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Fight over Oregon’s Klamath water can stay in federal court, Ninth Circuit rules

A Ninth Circuit panel ruled against the Klamath Irrigation District in its attempt to move a dispute over the allocation of water within the Klamath Basin from federal court to an Oregon state court.

(CN) — A lawsuit seeking to stop the U.S. Bureau of Reclamation from releasing water from Oregon's Lake Klamath for the benefit of Native American tribes in California and protected coho salmon can remain in federal court, a split Ninth Circuit panel said Monday.

In a 2-1 opinion, the three-judge panel rejected the Klamath Irrigation District's argument that an Oregon state court has the exclusive right to decide the issue as part of the Klamath Basin Adjudication that is pending before it. The two-judge said the Bureau of Reclamation's obligations under the Endangered Species Act and the tribes' senior rights had not been part of the state court's adjudication of water rights.

The appellate panel didn't rule on the merits of the the irrigation district's motion for a preliminary injunction against the Bureau of Reclamation.

"By filing its underlying motion in state court, Klamath Irrigation District sought to litigate in a new forum, one it presumably hoped would be less concerned with the commands of the [Endangered Species Act] and the rights of parties not before the court," Senior U.S. Circuit Judge Rick Clifton, a George W. Bush nominee, wrote for the majority. "With this perspective, it might fairly be said that KID seeks to deny other affected entities a meaningful forum and remedy."

The case before the Ninth Circuit is part of a larger mosaic of litigation over water rights in Oregon that has become more intense as years of drought have pitted farmers, and the irrigation districts that serve them, against tribal interests and conservationists seeking to ensure the survival of endangered species.

In September 2022, a different Ninth Circuit panel affirmed the dismissal of a lawsuit brought by the Klamath Irrigation District and other Oregon irrigation districts against the Bureau of Reclamation over the distribution of water to Northern California tribes. The irrigation district vowed to take its case to the U.S. Supreme Court, alleging that the ruling threatened the livelihoods of thousands of Oregon farmers, jeopardized stablished water rights, and challenged "the foundations of domestic tranquility."

The Upper Klamath Lake is a large freshwater lake in Oregon that is part of the Klamath Basin, about 12,000 square miles of interconnected rivers, lakes, dams, marshes, wildlife refuges, and wilderness areas in Southern Oregon and Northern California. Starting in 1975, Oregon began the Klamath Basin Adjudication to determine claims to water rights in Upper Klamath Lake and portions of the Klamath River within Oregon.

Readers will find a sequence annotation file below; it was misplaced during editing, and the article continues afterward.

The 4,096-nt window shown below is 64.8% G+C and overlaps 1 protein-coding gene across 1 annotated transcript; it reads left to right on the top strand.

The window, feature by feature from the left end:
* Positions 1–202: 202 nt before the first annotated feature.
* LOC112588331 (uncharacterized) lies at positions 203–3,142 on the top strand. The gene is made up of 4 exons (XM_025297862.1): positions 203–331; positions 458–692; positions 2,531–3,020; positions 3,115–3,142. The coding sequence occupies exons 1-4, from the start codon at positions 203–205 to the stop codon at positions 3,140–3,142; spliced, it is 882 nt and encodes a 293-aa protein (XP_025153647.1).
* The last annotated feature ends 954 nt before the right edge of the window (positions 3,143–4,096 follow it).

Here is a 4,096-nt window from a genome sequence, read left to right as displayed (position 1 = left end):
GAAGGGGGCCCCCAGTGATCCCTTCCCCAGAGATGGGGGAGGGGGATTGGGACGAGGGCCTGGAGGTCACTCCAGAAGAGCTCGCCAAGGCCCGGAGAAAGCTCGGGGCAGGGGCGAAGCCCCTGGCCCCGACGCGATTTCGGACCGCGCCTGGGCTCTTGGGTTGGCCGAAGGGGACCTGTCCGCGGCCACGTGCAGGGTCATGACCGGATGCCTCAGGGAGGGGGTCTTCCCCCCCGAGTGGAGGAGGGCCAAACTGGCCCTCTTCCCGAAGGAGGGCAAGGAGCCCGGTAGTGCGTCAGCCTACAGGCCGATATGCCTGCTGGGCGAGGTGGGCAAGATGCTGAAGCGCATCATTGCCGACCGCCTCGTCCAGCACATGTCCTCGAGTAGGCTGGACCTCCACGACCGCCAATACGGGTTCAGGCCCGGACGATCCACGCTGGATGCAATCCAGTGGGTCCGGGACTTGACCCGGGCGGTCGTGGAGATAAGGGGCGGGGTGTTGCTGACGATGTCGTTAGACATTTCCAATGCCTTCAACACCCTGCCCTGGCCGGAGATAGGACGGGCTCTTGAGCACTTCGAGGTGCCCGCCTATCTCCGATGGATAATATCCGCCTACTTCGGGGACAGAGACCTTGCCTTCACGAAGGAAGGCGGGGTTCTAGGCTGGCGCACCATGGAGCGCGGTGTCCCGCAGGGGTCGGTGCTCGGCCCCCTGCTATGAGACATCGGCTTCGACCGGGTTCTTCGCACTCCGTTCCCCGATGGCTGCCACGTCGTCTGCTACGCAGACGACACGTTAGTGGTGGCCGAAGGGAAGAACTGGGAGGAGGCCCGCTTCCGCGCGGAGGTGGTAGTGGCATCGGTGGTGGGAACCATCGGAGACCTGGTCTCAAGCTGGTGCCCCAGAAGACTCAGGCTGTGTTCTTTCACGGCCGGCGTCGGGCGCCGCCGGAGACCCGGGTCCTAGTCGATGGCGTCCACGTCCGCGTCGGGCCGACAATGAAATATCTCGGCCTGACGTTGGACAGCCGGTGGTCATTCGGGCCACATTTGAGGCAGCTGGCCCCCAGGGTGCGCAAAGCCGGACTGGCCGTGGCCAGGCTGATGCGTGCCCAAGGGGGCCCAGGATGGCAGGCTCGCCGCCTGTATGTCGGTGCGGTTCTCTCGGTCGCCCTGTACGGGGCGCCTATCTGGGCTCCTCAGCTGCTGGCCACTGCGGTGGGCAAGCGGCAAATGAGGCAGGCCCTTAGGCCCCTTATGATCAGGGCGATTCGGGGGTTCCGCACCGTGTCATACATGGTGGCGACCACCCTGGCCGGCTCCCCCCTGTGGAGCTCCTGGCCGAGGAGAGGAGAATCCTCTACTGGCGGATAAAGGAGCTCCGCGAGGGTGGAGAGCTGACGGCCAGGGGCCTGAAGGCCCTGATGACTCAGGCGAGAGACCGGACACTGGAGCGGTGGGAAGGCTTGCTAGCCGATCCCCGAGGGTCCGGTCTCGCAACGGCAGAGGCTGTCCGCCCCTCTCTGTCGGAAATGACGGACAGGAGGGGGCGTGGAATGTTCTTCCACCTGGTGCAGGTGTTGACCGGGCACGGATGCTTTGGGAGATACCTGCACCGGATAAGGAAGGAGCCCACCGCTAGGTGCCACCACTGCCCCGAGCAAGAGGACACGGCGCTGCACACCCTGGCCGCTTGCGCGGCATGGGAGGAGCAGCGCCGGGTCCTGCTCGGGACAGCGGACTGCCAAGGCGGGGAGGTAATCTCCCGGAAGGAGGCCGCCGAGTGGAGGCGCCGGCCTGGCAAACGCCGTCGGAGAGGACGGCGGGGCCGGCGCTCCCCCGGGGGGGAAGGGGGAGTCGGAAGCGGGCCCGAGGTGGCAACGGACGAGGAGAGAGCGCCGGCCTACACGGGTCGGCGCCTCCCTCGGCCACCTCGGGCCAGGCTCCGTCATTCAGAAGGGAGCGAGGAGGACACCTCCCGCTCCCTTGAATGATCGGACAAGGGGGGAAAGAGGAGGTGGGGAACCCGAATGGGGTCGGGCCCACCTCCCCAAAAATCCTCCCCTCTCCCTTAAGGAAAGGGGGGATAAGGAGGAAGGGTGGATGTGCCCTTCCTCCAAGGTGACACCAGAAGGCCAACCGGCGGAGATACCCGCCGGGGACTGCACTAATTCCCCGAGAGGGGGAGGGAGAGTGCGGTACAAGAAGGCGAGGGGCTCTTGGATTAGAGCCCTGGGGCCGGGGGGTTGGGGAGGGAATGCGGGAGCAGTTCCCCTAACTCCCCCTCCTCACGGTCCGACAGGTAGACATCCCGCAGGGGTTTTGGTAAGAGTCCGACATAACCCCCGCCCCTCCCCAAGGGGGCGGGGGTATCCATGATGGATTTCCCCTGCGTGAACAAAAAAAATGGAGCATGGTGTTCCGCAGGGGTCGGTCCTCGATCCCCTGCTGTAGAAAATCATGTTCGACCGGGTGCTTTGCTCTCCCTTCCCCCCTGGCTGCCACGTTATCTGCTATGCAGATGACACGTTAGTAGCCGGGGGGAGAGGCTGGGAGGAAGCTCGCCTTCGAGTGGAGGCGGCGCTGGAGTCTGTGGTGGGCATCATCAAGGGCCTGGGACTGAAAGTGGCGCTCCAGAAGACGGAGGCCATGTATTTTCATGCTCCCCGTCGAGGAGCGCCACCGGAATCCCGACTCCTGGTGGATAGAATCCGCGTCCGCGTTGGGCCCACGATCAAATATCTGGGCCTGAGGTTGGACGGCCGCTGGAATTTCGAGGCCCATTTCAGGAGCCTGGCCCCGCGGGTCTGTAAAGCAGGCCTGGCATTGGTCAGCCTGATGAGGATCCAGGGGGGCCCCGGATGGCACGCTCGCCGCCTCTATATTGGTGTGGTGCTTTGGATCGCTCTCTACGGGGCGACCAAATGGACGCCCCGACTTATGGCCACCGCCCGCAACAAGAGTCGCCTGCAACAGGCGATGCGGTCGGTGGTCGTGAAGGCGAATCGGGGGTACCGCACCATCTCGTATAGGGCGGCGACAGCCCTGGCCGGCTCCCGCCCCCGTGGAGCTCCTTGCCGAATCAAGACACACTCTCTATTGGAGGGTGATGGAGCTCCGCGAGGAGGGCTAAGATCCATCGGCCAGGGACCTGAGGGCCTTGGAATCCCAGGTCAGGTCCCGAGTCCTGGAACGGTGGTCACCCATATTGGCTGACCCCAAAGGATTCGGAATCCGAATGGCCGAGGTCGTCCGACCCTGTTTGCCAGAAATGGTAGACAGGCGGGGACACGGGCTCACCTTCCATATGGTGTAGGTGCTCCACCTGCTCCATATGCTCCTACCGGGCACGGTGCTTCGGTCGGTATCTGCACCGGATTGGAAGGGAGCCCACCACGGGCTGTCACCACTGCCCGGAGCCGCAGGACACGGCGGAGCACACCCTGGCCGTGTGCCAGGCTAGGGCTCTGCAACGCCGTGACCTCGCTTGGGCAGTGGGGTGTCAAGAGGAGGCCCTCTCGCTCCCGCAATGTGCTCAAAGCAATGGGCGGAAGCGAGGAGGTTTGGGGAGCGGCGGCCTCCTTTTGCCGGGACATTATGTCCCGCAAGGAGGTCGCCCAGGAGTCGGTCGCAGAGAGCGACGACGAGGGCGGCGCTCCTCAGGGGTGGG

The Klamath County Circuit Court has been handling the "the judicial phase" of the adjudication process. Two years ago, the Klamath Irrigation District filed its motion for a preliminary injunction before this court, but the Bureau of Reclamation removed it to federal court, and the federal judge rejected the irrigation district's attempt to send it back.

"It’s undisputed that the Klamath County Circuit Court has in rem jurisdiction over rights to the stored water (the
res) of Upper Klamath Lake in Oregon," Judge M. Miller Baker, a Donald Trump appointee on the U.S. Court of International Trade who sat on the panel by designation, wrote in dissent. "It’s similarly undisputed that the Klamath Basin Adjudication] order provisionally governs Reclamation’s distributions from that res pending a final adjudication by the state court."

Klamath Irrigation District Executive Director Gene Souza believes Baker's interpretation is correct.

"It is important to have this case returned to the court with the jurisdiction to bring all parties involved in the dispute together," Souza said in an email. "The Klamath County Circuit Court has the express jurisdiction over all parties involved which cover a much larger number of stakeholders over a 40+ year period where the court is familiar with the evidence on record, familiar with the complaints, and has the authority to issue binding water-rights decisions."

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Categories / Appeals, Courts, Environment, Government, Regional

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